Maximum bending stress (N/mm2)



σ = K y x F t b x M n x Y

Where, K y = 5.56 + V 5.56 , , V = π × d × N/60,000 (m/s) and

Y= Lewis form factor

Discussion and evaluation

In this paper a comparative study was carried out between three different pressure angles to select an appropriate profile to avoid frequent failure of pinion used in the gearbox of wind turbine generator. The analysis was carried out after introducing tip relief amount of 0.002 mm, 0.08 mm and 0.16 mm to the pinions in ANSYS. The induced bending stress and deflection (Figure 9) in 24 teeth pinion provided with known tip relief for different pressure angle and the calculated stiffness for the corresponding tangential force are presented in Table 7. Figure 10 shows the comparison plot between deflection and pressure angles while the pinion is subjected to load. It is obvious from Table 7 that the pinion having 20° pressure angle with 0.002 mm tip relief experience 236.606 N/mm2 bending stress and 0.017381 mm deflection. Similarly, pinion having 15° pressure angle with 0.002 mm tip relief have undergone approximately the same deflection (0.017056 mm) but least bending stress (145.588 N/mm2) among the other models; whereas the deflection is minimum (0.000122 mm) in pinion having 22.5° pressure angle with 0.16 mm tip relief but the induced bending stress (479.471 N/mm2) is above the Lewis maximum bending stress (432.180 N/mm2). It is also understood from Table 7 that only the pinion having 15° pressure angle with 0.002 mm tip relief and 20° pressure angle with 0.002 mm tip relief are experiencing lesser bending stress (145.588 N/mm2 and 236.606 N/mm2) than the Lewis maximum bending stress (432.180 N/mm2).
Figure 9

ANSYS resultsc.

Table 7

FEA results

Pinion no of teeth

Pressure angle and contact ratio

Tip relief (mm)

Maximum deflection (mm)

Maximum bending stress (N/mm2)

Stiffness (N/mm)




Ca = 0.002







Ca =0.08





∆La = 2.40



Ca = 0.16


∆La = 4.80







Ca = 0.002







Ca = 0.08


∆La = 2.40






Ca = 0.16


∆La = 4.80







Ca = 0.002







Ca = 0.08


∆La = 2.40






Ca = 0.16


∆La = 4.80




Figure 10

Deflection comparison graph.

Further, it is obvious from force analysis topic that the factors influencing for gear failure such as undercut and interference problems are very well considered in this design calculation. So, it is evident from the study that the frequent pinion failure is not because of wrong selection of minimum number of teeth.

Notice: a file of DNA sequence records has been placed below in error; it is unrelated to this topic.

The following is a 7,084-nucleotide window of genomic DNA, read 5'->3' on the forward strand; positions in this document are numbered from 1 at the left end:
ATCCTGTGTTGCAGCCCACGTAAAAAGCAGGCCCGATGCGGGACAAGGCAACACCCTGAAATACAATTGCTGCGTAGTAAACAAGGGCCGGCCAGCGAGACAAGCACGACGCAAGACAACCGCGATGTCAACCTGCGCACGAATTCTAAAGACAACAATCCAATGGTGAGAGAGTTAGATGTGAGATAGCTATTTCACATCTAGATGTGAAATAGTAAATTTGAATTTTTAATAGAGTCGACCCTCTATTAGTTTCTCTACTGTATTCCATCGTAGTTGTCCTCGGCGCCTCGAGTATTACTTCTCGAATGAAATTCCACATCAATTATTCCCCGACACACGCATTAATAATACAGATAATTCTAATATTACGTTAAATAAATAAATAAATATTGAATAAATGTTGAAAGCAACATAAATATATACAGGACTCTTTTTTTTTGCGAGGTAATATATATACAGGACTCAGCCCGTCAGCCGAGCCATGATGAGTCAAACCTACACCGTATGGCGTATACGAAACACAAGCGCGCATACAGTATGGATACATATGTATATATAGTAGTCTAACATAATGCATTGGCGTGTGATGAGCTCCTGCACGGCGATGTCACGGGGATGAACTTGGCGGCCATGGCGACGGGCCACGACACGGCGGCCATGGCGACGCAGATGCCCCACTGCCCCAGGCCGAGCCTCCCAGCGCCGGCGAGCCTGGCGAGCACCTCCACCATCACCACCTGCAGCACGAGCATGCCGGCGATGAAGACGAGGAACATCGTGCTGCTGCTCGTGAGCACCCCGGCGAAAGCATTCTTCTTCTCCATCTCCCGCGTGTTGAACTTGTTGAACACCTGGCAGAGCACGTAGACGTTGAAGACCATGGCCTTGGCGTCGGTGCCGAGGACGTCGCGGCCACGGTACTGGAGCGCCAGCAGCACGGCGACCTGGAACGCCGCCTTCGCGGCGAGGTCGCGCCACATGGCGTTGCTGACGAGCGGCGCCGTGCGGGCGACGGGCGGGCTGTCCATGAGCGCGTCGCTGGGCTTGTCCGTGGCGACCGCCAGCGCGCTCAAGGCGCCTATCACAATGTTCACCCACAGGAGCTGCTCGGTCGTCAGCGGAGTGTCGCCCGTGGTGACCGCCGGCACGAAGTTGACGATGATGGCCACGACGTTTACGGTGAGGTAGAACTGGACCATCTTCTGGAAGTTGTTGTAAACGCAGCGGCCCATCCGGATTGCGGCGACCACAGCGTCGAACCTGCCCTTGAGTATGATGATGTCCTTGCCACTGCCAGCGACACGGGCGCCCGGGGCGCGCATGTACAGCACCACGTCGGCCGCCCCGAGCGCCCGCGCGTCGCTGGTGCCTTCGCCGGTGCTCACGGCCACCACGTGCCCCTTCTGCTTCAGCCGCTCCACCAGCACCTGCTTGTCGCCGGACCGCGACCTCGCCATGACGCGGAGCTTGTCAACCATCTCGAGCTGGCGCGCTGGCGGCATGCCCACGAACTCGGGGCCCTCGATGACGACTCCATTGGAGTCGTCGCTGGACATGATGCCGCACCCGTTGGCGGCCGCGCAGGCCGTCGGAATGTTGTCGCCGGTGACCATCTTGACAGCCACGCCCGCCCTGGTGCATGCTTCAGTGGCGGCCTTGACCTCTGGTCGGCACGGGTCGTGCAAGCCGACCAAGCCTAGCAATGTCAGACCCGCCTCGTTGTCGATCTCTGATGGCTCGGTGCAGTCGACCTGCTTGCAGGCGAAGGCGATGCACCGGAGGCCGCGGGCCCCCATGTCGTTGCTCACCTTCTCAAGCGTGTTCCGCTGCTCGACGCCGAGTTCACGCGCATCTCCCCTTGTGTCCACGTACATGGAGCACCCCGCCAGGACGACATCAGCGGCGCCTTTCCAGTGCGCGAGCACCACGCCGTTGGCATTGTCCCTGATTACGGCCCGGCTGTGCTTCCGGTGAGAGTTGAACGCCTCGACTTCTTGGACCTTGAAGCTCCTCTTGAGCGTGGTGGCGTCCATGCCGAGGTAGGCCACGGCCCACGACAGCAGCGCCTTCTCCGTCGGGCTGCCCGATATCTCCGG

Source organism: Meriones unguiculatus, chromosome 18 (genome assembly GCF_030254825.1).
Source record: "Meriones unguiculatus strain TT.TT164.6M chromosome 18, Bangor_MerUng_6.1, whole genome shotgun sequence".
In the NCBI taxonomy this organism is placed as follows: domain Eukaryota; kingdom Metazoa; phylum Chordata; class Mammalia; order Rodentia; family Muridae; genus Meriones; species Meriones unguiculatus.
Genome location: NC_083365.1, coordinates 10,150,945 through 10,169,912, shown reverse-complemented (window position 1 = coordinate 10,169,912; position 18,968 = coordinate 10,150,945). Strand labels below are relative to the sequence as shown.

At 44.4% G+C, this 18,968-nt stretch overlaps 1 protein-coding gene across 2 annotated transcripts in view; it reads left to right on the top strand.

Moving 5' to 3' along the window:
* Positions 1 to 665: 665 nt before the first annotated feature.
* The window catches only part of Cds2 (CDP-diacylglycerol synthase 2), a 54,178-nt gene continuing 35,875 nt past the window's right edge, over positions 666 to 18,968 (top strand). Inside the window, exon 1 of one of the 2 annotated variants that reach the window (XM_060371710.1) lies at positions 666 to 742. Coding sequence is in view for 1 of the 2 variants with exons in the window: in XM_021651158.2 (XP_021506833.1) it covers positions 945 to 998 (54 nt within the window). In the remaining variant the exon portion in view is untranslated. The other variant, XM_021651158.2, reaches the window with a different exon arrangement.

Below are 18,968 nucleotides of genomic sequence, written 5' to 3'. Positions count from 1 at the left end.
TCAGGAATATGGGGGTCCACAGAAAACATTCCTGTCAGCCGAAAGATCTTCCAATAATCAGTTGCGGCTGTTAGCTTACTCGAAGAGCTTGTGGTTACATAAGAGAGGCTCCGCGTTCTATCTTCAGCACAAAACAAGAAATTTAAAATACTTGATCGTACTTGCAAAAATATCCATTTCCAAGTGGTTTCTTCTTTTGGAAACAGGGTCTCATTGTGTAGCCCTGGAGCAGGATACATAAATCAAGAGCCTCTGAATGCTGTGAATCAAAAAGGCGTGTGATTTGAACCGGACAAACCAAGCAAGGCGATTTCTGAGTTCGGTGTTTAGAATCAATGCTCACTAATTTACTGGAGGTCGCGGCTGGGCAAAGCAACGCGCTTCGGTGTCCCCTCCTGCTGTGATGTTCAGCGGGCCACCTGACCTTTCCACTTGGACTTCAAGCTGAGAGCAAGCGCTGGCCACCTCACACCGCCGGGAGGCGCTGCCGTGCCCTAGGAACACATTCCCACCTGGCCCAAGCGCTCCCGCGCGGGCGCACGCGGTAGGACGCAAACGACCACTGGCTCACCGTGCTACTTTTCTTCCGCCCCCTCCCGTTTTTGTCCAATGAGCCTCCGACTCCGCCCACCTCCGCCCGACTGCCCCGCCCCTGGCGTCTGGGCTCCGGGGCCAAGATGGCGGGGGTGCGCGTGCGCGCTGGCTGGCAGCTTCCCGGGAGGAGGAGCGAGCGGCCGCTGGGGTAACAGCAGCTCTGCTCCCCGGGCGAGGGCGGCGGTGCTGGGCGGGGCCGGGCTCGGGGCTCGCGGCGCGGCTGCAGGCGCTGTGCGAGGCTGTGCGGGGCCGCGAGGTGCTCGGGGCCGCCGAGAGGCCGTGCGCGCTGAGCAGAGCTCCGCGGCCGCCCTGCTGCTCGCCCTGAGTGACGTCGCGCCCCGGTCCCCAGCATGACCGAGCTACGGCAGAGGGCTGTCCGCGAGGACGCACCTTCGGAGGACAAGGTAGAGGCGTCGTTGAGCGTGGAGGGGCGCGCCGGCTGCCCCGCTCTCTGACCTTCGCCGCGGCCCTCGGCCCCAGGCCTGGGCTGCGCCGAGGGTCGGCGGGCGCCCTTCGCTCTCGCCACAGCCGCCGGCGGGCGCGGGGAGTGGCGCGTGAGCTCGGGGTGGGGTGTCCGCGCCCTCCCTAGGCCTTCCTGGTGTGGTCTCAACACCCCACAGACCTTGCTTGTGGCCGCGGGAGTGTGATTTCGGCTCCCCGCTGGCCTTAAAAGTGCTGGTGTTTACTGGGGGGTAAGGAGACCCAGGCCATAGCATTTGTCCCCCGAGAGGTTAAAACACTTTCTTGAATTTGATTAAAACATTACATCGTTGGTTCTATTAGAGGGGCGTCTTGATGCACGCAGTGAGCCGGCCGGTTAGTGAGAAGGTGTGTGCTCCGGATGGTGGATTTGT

Further, it is observed from the plot (Figure 10) that the tooth deflection is in down trend for pinion with 0.16 mm tip relief with increase in pressure angle. However, it is different in nature for the 0.002 mm and 0.08 mm tip relief. Looking in to the induced bending stress comparison graph (Figure 11); the helical pinion having 22.5° pressure with 0.16 mm tip relief is around 479.471 N/mm2 which is higher than the Lewis maximum bending stress (432.180 N/mm2). Further, among the entire model, pinion having 22.5° pressure angle with 0.08 mm tip relief undergone maximum bending stress (551.801 N/mm2). The above analysis and investigation have been done without changing the operational environment (power, speed ratio and other critical design specifications).
Figure 11

Bending stress comparison graph.


Based on the results obtained in this study, the following conclusions can be drawn,
  1. 1.

    It is obvious from Table 7 that only the pinions having 15° pressure angle with 0.002 mm tip relief and 20° pressure angle with 0.002 mm tip relief are experiencing lesser bending stress than Lewis maximum bending stress. Among the two models, low pressure angle helical pinion (15° pressure angle with 0.002 mm tip relief) running at slow speed(509.2 rpm) provide improved performance with lesser bending stress (145.588 N/mm2) over more traditional 20° pressure angle pinion (236.606 N/mm2). This was verified through ANSYS analysis.

  2. 2.

    Even though the 20° pressure angle pinion have many practical advantages such as it reduces the risk of undercut, it has greater length of contact and stronger at root, it is evident from Figure 2 that because of more sharp and weaker at the tip when compared to the modified pinion (15° pressure angle) the traditional pinion (20° pressure angle) undergone breakage of tooth only at the tip portion in all the cases.

  3. 3.

    The study infers that the 15° pressure angle pinion (contact ratio 3.117) is a superior choice for slow speed stage of gearbox used in the wind turbine generator. Here the author’s recommendation to avoid frequent pinion failure is that instead of using 20° pressure angle gear pair in both slow speed and high speed stage the traditional gear pair (20° pressure angle) having contact ratio 2.948 can be used only at high speed stage as the high-pressure angle gears are most efficient when operated in the high speed.




Number of teeth


Normal module


Normal pressure angle


Helix angle


Pitch circle diameter


Base circle diameter


Centre distance


Tip circle diameter


Addendum modification co-efficient


Root circle diameter






Permissible tip relief amount


Allowable tip relief length


Axial force


Radial force


Tangential force


Finite element analysis


Wind turbine generator.



The authors wish to acknowledge the help provided by the staff members of P.V. Gear Designers, Combatore, India, in providing the necessary technical support for successful completion of this study.

Authors’ Affiliations

Department of Mechanical Engineering, Nehru College of Engineering and Research Centre
Department of Mechanical Engineering, Sri Krishna College of Engineering and Technology
Department of Mechanical Engineering, Government College of Technology


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© Shanmugasundaram et al.; licensee Springer. 2014